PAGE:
The dominance of corporations is also one of the primary reasons why we are witnessing income inequality grow so rapidly in the United States. The following comes from a recent article in the Los Angeles Times….

    An economic snapshot from the Economic Policy Institute shows that inflation-adjusted incomes of the top 1% of households increased 224% from 1979 to 2007, while incomes for the bottom 90% grew just 5% in the same time period. Those in the top 0.1% of income fared even better, with incomes growing 390% over that time period.

    You can see a chart that displays these shocking numbers right here.

  3. Since wealth has become concentrated in very few hands, that means that there are a whole lot of poor people out there.

    At a time when technology should be making it possible to lift standards of living all over the globe, poverty just continues to spread. According to the same Credit Suisse study referenced above, the bottom two-thirds of the global population controls just 3.3% of all the wealth.

    Not only that, more than 3 billion people currently live on less than 2 dollar a day.

    While the ultra-wealthy live the high life, unimaginable tragedies play out all over the globe every single day. Every 3.6 seconds someone starves to death and three-quarters of them are children under the age of 5.

  4. Giant corporations have become so dominant that it has become very hard for small businesses to compete and survive in the United States.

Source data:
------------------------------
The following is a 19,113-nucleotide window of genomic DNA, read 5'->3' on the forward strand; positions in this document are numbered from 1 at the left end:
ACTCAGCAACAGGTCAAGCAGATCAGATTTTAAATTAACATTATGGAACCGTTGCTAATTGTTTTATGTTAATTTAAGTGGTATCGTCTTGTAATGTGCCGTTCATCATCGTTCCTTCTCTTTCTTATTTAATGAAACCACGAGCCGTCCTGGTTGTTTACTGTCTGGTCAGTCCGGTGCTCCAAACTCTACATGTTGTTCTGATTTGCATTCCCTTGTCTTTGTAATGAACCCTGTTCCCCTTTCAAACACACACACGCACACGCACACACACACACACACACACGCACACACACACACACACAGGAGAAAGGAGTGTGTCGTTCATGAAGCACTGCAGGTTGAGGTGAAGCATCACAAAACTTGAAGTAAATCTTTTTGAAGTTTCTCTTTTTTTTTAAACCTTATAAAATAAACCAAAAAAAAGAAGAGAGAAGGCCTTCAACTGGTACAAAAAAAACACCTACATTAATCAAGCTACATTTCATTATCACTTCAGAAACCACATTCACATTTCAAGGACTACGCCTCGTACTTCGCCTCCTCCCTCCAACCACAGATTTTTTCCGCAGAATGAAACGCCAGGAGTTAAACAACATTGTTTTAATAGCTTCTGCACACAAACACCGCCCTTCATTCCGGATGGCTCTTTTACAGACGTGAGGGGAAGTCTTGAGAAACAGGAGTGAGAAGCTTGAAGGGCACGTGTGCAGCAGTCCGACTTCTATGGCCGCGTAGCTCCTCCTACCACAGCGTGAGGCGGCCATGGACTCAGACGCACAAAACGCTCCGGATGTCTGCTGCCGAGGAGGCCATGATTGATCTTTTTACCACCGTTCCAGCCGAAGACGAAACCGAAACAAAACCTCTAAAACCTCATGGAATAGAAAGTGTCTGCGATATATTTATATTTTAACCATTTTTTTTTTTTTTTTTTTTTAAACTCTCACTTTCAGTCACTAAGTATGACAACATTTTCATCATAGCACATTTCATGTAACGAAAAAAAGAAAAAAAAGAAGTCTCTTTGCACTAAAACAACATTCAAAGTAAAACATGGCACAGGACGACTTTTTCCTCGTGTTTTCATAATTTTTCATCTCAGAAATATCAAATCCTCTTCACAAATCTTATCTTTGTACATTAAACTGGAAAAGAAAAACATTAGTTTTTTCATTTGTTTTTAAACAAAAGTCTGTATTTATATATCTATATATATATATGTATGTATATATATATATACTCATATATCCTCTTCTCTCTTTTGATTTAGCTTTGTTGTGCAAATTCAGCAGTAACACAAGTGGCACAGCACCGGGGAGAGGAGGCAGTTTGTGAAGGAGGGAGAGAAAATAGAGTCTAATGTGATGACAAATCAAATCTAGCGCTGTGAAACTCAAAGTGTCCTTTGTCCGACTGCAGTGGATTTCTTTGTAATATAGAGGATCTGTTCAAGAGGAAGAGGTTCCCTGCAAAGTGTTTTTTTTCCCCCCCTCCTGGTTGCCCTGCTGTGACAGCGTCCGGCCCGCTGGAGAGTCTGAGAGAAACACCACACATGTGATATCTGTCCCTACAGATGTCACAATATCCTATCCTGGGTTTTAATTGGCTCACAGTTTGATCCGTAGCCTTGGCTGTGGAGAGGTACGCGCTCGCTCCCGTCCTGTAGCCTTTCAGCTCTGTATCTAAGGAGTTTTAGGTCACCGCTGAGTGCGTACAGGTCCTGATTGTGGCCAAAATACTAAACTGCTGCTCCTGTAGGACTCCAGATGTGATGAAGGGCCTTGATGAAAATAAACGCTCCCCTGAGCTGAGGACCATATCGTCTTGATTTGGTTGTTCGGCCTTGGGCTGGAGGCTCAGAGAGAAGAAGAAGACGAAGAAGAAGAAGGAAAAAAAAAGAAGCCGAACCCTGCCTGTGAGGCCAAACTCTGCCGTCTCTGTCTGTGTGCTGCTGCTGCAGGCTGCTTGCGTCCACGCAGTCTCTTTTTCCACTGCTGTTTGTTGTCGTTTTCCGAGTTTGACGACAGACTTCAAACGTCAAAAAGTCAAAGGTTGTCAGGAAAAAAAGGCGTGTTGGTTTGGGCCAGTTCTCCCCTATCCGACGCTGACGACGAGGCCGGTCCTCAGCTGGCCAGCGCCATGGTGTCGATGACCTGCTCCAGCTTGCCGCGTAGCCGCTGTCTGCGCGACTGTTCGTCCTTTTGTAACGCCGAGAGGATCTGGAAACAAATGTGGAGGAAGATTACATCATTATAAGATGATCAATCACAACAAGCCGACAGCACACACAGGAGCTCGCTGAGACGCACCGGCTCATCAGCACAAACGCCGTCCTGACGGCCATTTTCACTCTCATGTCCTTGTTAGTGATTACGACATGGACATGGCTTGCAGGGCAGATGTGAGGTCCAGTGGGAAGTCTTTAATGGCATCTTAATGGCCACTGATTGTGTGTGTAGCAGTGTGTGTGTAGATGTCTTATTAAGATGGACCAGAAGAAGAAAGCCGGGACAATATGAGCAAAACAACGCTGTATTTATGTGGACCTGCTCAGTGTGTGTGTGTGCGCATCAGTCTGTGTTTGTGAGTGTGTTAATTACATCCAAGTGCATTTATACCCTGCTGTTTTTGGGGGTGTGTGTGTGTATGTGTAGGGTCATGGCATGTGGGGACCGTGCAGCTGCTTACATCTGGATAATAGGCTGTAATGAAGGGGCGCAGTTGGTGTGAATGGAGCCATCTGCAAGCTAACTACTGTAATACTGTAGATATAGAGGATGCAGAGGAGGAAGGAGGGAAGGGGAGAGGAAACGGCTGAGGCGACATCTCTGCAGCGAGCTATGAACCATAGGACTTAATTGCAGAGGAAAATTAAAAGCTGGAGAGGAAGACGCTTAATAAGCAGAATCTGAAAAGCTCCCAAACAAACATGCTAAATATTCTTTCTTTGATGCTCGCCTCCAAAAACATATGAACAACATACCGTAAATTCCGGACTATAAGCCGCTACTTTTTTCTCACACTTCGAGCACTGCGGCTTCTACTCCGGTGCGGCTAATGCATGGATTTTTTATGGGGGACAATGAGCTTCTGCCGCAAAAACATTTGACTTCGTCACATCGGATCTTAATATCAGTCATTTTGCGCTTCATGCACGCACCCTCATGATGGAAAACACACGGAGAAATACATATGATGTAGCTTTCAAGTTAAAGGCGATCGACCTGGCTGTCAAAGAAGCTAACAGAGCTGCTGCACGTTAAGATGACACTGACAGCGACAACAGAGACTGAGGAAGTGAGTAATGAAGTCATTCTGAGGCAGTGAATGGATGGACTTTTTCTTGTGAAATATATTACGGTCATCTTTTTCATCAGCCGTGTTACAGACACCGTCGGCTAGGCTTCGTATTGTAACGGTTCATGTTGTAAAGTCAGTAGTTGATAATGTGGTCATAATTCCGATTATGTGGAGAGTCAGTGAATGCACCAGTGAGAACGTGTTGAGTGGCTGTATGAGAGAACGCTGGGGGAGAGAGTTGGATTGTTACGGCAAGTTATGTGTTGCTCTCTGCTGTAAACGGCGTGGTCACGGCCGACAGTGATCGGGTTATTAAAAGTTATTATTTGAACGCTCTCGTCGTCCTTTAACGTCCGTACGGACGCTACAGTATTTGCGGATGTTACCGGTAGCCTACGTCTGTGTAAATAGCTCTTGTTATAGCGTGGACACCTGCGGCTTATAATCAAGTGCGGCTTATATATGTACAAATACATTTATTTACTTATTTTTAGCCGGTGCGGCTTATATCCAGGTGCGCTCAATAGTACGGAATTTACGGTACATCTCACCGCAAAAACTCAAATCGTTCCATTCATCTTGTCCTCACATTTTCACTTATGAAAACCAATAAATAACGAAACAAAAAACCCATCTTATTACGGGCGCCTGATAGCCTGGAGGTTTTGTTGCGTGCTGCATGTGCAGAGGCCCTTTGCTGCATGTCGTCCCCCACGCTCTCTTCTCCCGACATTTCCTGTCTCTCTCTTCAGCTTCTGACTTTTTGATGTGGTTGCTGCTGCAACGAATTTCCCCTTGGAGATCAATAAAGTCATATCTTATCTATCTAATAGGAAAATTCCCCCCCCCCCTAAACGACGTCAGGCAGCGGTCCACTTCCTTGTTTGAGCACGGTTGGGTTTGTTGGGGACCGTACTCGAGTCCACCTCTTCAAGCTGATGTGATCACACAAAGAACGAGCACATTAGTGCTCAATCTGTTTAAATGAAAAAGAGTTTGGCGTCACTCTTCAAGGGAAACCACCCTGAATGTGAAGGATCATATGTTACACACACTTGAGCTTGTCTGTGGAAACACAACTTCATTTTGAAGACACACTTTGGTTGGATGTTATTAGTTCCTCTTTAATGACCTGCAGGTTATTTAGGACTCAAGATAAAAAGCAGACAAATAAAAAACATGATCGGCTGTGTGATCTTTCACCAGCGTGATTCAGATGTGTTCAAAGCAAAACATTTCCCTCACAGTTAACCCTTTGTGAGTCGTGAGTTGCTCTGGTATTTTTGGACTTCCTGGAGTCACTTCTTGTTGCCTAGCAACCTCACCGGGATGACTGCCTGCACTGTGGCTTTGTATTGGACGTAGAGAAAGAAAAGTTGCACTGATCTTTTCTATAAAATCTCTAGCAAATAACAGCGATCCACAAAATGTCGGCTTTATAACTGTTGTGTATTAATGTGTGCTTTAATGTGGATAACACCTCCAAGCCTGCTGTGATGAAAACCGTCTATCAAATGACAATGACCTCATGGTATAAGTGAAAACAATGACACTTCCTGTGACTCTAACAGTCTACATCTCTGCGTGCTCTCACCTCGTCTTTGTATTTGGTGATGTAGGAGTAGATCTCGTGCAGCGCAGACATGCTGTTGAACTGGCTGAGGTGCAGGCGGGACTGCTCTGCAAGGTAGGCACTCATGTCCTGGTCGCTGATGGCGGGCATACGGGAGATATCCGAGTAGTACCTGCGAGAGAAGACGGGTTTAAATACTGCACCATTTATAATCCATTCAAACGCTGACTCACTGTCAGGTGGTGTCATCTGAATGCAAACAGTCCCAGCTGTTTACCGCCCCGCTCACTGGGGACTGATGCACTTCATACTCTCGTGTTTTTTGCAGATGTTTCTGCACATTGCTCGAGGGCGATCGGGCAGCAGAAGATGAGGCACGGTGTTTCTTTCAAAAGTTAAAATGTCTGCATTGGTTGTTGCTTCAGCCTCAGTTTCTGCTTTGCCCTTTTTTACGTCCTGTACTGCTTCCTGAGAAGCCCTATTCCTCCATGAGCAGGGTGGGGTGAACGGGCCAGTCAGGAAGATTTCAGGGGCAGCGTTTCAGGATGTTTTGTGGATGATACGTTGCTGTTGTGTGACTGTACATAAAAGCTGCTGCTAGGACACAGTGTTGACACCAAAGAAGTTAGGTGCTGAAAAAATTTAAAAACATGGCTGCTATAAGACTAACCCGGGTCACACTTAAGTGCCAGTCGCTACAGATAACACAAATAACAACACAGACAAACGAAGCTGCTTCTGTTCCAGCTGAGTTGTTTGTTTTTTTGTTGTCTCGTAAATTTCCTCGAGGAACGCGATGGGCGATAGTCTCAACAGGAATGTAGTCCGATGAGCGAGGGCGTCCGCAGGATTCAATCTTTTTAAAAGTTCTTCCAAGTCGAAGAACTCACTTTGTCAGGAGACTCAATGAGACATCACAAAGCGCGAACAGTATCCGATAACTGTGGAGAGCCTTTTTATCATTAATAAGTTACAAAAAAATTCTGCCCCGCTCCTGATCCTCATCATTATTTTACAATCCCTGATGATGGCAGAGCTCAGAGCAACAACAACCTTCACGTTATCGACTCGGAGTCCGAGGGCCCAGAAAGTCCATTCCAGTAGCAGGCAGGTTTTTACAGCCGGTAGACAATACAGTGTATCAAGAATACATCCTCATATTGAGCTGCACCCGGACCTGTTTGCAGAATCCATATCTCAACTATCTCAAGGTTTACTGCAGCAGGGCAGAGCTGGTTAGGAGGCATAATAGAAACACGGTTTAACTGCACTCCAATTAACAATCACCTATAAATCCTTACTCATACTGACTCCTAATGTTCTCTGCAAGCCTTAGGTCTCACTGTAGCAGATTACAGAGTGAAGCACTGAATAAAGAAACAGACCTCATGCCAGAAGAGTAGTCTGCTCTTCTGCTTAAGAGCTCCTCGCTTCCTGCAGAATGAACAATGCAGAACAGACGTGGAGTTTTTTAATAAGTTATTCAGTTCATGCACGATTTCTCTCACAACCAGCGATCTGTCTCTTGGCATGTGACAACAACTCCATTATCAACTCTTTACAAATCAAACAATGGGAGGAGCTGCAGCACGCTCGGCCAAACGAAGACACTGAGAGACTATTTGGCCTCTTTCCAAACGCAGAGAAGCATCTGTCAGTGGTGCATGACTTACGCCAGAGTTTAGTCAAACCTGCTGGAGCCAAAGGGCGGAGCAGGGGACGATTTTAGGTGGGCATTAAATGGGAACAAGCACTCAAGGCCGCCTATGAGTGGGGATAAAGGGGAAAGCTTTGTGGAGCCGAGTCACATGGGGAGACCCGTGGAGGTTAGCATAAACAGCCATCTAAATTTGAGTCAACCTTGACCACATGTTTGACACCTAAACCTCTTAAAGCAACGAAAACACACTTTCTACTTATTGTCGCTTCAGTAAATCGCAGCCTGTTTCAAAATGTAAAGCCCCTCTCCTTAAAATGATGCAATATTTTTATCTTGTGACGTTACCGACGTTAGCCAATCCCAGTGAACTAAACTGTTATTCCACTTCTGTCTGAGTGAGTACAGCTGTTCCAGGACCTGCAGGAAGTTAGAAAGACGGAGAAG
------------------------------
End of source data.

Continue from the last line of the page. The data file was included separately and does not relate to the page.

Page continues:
Today, even though our population is increasing, the number of small businesses continues to decrease.

    According to the Bureau of Labor Statistics, 16.6 million Americans were self-employed back in December 2006. Today, that number has shrunk to 14.5 million.

    This is the exact opposite of what should be happening under a capitalist system.

  5. Big corporations completely dominate the media. Almost all of the news that you get and almost all of the entertainment that you enjoy is fed to you by giant corporations.

    Back in 1983, somewhere around 50 corporations controlled the vast majority of all news media in the United States.

    Today, control of the news media is concentrated in the hands of just six incredibly powerful media corporations.

  6. Big corporations completely dominate our financial system. Yes, there are hundreds of choices in the financial world, but just a handful control the vast majority of the assets.

    Back in 2002, the top 10 banks controlled 55 percent of all U.S. banking assets. Today, the top 10 banks control 77 percent of all U.S. banking assets.

    The "too big to fail" banks just keep getting more and more powerful. For example, the "big six" U.S. banks (Goldman Sachs, Morgan Stanley, JPMorgan Chase, Citigroup, Bank of America, and Wells Fargo) now possess assets equivalent to approximately 60 percent of America's gross national product.